It’s that time of year again, when Internet-dwelling humans solemnly swear to be better people—to go outside more, save money, and learn Mandarin.
Unfortunately, research predicts that most people will abandon their 2014 New Year’s resolutions, instead spending their free time laughing Beavis and Butthead-style at videos of cats pushing over babies.
Don’t succumb to this fate. Try out these three apps to stick to your goals.
Most self-improvement apps are overambitious and convoluted. Lift, on the other hand, offers a simplified, tailored approach to your goals. Users can subscribe to multiple-step regimes that help you achieve everything from small life improvements (like going to sleep by midnight), to more lofty ideals (like finding happiness). You’re encouraged to check in each time you complete a step for a goal. The idea is that users will create a supportive community, encouraging others to stay disciplined by offering “props” for check-ins. The app tracks your habits in relation to your goal, sending reminders (if you want them), and charting your progress. The social aspect of Lift is meant to encourage its participants (though my one complaint is that I’m forced to read a stream of grating humblebrags every time I open the app).
Overall, Lift’s main strength is its vast number of programs: Read for 30 minutes, train for a 5K marathon, meditate, floss—your possibilities to become a less useless human being are endless.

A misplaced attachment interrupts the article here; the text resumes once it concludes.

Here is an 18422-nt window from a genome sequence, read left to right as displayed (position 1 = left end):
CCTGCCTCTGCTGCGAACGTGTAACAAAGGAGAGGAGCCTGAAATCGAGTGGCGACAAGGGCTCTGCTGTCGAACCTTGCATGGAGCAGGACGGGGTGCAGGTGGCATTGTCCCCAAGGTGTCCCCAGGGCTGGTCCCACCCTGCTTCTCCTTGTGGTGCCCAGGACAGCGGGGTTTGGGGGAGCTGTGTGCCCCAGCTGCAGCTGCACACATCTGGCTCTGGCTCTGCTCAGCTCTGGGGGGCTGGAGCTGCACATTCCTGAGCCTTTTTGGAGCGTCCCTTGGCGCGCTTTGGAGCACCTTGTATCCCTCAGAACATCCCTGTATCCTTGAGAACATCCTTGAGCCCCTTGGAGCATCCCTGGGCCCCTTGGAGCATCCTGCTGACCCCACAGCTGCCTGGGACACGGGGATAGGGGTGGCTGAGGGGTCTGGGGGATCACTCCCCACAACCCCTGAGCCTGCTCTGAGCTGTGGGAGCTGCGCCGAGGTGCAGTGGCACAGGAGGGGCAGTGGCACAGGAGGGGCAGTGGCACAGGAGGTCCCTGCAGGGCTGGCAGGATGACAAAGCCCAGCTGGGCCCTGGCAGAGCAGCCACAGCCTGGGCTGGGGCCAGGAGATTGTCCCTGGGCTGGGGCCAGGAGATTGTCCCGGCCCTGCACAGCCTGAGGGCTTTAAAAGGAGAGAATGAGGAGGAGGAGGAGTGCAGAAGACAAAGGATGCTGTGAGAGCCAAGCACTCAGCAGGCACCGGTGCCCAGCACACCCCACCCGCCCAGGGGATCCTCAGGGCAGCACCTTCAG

Want to travel more? Join a gym? Become a competitive acrobat player? You need money to do that. Mint helps you save cash by automatically categorizing your spending habits into areas like “public transportation,” “alcohol and bars,” and “groceries.” You can then set budgets for each area, and arrange for email or push notifications to be sent any time you exceed your limit for a certain category. It’s sort of like inviting your helicopter parent to live in your inbox, except instead of being perpetually shamed for “wasting your life away” drinking with friends, you’re sent a polite notification any time you’ve “Exceeded your budget for Alcohol & Bars.” It’s not the best feeling to be constantly reminded that you are broke, but knowing is half the battle.
Mint also helps you create personalized plans to save for things you want to buy and pay off loans, automatically calculating the amount per month you need to put aside to have what you need by a certain deadline. It’s a much more effective method than simply choosing not to order dessert at dinner, which was my preferred method of budgeting until Mint came along.
Free on Android, iOS, and Windows.
One of the first steps to accomplishing your goals is keeping track of the scattered odds and ends of your life. You can’t be a better networker if you keep loosing business cards, you can’t remember birthdays if they’re scattered across various online calendars—the list goes on. Evernote is a centralized organizational beast of an app that makes boring stuff like chores and to-do lists as painless as possible. Its list of features is vast, but some of my personal favorites are its seamless cross-device syncing, its ability to convert photos of text into PDFs, the option to Skitch-out anything to your heart’s desire, and a new tool that allows you to digitally store business cards by taking a quick snapshot. There’s also an entire marketplace of Evernote apps dedicated to streamlining specific areas of your life: From improved grocery lists to self-generating flashcards, it’s all there at your fingertips.